Sci-News.com is reporting that astronomers at the University of New South Wales have discovered an Earth-like planet just 16 light-years away. The planet, dubbed Gliese 832c, is orbiting a red dwarf star half the mass and radius of our own sun. Gliese 832c has an orbital period of about 35 days, and a mass more than five times that of Earth's. More importantly, however, Gliese 832c is orbiting within the habitable zone of the red dwarf, and receives the same average stellar energy as Earth does from the Sun, Sci-News.com reports.
Gliese 832c's mass means it likely has a far denser atmosphere than Earth does, which could make the planet's weather hot and volatile. If this is the case, the planet might be more like a super-Venus than a super-Earth. "If the planet has a similar atmosphere to Earth it may be possible for life to survive, although seasonal shifts would be extreme," the University of South Wales' Professor Chris Tinney said. Even so, Gliese 832c is one of the most Earth-like planets we've ever encountered.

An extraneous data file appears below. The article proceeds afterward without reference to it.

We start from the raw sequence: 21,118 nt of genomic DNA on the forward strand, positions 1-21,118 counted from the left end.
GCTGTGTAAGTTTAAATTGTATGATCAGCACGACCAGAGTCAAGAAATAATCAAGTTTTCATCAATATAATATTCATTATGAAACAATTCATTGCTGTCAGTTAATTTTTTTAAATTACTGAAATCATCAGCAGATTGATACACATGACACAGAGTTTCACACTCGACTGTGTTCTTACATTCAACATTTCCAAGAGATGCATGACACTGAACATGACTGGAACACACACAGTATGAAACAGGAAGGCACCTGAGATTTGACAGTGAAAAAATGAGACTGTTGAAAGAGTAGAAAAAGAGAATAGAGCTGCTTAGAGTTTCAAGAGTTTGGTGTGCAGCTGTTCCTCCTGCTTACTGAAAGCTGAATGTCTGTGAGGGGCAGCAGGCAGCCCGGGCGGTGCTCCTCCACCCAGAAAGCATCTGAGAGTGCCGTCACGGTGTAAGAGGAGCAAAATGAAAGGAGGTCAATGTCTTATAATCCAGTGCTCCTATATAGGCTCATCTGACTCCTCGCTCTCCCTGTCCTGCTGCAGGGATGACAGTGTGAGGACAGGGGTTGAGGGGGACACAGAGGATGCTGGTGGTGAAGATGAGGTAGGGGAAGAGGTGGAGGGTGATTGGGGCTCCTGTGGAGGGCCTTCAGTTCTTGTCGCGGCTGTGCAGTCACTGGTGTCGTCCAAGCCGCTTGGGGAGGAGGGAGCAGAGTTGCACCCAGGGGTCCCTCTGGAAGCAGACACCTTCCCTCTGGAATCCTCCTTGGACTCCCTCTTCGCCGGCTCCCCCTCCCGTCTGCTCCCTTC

"[Gliese 832c is] one of the top three most Earth-like planets according to the [Earth Similarity Index] (i.e., with respect to Earth's stellar flux and mass) and the closest one to Earth of all three — a prime object for follow-up observations," writes Abel Mendez Torres on the Planetary Habitability Lab's blog. "It's just a stone's throw from Earth in the cosmic scheme of things," adds Space.com's Mike Wall.